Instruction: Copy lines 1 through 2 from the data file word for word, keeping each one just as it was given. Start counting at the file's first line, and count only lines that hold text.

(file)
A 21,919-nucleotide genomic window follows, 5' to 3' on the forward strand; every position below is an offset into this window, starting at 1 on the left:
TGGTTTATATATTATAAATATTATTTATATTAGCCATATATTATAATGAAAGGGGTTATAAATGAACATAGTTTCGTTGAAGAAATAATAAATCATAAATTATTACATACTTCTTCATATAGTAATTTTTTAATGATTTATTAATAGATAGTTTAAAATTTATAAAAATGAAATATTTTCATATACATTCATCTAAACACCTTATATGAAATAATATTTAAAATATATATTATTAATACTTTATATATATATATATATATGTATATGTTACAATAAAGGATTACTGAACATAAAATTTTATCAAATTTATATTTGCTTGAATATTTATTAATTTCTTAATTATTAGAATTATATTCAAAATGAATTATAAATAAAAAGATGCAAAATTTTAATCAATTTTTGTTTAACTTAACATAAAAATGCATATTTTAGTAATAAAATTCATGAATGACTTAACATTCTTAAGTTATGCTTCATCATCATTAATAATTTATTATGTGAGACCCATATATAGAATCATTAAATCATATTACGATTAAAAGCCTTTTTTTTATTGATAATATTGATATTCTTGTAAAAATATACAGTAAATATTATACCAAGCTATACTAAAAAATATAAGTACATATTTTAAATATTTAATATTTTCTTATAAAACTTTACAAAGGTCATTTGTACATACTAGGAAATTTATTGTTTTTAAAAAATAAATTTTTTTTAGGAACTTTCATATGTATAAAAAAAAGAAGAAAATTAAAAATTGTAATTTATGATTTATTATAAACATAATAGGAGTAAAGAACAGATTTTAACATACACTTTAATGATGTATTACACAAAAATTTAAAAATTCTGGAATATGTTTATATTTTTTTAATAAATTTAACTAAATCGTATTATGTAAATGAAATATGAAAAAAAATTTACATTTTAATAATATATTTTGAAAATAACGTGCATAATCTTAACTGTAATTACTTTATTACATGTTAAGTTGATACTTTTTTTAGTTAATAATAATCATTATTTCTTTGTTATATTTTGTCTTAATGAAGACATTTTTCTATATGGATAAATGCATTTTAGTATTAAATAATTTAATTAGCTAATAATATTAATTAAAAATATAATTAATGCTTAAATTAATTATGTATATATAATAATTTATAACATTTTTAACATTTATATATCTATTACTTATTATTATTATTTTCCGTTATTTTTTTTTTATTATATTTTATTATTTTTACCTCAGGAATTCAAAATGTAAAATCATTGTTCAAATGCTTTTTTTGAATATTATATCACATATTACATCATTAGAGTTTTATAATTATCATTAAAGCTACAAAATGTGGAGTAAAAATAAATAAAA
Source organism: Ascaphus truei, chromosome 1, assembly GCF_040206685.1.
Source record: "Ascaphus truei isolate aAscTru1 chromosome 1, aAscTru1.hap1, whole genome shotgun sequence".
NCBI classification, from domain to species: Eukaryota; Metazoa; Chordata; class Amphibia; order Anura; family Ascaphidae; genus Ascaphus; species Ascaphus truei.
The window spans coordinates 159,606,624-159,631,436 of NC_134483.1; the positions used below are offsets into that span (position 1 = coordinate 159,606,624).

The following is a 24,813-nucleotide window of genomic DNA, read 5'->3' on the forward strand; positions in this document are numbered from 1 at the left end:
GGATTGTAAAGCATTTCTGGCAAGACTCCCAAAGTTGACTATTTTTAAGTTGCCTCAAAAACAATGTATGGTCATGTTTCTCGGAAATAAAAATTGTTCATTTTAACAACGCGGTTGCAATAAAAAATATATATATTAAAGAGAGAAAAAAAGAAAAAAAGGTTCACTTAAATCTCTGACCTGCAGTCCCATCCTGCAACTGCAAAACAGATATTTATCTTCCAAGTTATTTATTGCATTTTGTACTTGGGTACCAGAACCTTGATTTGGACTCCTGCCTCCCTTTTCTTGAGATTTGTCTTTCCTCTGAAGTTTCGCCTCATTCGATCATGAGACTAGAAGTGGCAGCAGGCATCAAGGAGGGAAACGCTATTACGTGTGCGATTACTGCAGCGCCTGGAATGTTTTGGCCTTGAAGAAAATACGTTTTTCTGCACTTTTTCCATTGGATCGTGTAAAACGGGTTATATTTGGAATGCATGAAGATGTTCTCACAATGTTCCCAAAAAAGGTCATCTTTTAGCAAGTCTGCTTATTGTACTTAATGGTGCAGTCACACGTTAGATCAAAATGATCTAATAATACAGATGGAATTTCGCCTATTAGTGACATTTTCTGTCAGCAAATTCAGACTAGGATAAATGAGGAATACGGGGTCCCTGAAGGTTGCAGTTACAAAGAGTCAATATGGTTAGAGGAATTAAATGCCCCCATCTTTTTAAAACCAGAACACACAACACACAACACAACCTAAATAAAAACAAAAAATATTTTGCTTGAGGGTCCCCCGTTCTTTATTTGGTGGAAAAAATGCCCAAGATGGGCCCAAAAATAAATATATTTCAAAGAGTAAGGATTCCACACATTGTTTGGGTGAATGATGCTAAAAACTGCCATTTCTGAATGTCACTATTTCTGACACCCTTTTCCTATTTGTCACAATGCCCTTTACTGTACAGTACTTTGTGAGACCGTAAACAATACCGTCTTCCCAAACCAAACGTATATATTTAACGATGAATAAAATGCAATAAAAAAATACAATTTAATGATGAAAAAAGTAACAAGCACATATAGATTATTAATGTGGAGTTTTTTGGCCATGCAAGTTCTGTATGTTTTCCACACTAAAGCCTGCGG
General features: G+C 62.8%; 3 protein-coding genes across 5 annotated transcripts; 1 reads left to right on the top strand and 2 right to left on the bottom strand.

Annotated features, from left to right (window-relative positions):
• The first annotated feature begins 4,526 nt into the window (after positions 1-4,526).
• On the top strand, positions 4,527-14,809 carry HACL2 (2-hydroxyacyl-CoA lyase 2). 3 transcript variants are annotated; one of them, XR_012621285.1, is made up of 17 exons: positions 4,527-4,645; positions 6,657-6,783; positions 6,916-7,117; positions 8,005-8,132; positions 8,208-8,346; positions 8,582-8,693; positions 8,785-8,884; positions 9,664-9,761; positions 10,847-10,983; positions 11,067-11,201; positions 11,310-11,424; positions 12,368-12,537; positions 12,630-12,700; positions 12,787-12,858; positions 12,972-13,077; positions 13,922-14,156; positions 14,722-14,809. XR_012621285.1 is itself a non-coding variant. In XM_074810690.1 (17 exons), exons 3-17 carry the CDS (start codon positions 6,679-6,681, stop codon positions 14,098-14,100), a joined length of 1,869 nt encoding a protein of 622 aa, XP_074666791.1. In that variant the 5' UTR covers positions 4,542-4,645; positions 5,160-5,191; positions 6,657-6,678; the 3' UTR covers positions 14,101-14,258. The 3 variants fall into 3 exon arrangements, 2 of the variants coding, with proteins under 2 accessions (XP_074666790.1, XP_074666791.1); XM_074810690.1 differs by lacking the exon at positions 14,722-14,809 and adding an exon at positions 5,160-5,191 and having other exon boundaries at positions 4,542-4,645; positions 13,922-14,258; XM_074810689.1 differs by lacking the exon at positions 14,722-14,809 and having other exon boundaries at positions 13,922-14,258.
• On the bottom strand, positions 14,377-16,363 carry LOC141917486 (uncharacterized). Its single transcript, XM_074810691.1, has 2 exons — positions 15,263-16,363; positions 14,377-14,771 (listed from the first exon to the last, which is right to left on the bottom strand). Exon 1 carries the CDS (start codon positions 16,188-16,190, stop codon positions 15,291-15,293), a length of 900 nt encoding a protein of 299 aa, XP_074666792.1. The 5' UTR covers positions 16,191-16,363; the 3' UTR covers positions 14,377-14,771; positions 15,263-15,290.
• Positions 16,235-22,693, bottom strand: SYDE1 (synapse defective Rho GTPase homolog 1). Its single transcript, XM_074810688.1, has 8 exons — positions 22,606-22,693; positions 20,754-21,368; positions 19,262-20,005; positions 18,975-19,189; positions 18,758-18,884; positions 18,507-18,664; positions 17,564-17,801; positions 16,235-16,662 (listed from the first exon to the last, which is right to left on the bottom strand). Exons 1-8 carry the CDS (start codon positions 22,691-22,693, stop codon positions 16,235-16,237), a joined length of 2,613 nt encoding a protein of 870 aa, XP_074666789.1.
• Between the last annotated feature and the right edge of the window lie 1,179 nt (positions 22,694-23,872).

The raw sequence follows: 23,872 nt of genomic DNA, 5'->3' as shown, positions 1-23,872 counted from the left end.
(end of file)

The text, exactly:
A 21,919-nucleotide genomic window follows, 5' to 3' on the forward strand; every position below is an offset into this window, starting at 1 on the left:
TGGTTTATATATTATAAATATTATTTATATTAGCCATATATTATAATGAAAGGGGTTATAAATGAACATAGTTTCGTTGAAGAAATAATAAATCATAAATTATTACATACTTCTTCATATAGTAATTTTTTAATGATTTATTAATAGATAGTTTAAAATTTATAAAAATGAAATATTTTCATATACATTCATCTAAACACCTTATATGAAATAATATTTAAAATATATATTATTAATACTTTATATATATATATATATATGTATATGTTACAATAAAGGATTACTGAACATAAAATTTTATCAAATTTATATTTGCTTGAATATTTATTAATTTCTTAATTATTAGAATTATATTCAAAATGAATTATAAATAAAAAGATGCAAAATTTTAATCAATTTTTGTTTAACTTAACATAAAAATGCATATTTTAGTAATAAAATTCATGAATGACTTAACATTCTTAAGTTATGCTTCATCATCATTAATAATTTATTATGTGAGACCCATATATAGAATCATTAAATCATATTACGATTAAAAGCCTTTTTTTTATTGATAATATTGATATTCTTGTAAAAATATACAGTAAATATTATACCAAGCTATACTAAAAAATATAAGTACATATTTTAAATATTTAATATTTTCTTATAAAACTTTACAAAGGTCATTTGTACATACTAGGAAATTTATTGTTTTTAAAAAATAAATTTTTTTTAGGAACTTTCATATGTATAAAAAAAAGAAGAAAATTAAAAATTGTAATTTATGATTTATTATAAACATAATAGGAGTAAAGAACAGATTTTAACATACACTTTAATGATGTATTACACAAAAATTTAAAAATTCTGGAATATGTTTATATTTTTTTAATAAATTTAACTAAATCGTATTATGTAAATGAAATATGAAAAAAAATTTACATTTTAATAATATATTTTGAAAATAACGTGCATAATCTTAACTGTAATTACTTTATTACATGTTAAGTTGATACTTTTTTTAGTTAATAATAATCATTATTTCTTTGTTATATTTTGTCTTAATGAAGACATTTTTCTATATGGATAAATGCATTTTAGTATTAAATAATTTAATTAGCTAATAATATTAATTAAAAATATAATTAATGCTTAAATTAATTATGTATATATAATAATTTATAACATTTTTAACATTTATATATCTATTACTTATTATTATTATTTTCCGTTATTTTTTTTTTATTATATTTTATTATTTTTACCTCAGGAATTCAAAATGTAAAATCATTGTTCAAATGCTTTTTTTGAATATTATATCACATATTACATCATTAGAGTTTTATAATTATCATTAAAGCTACAAAATGTGGAGTAAAAATAAATAAAA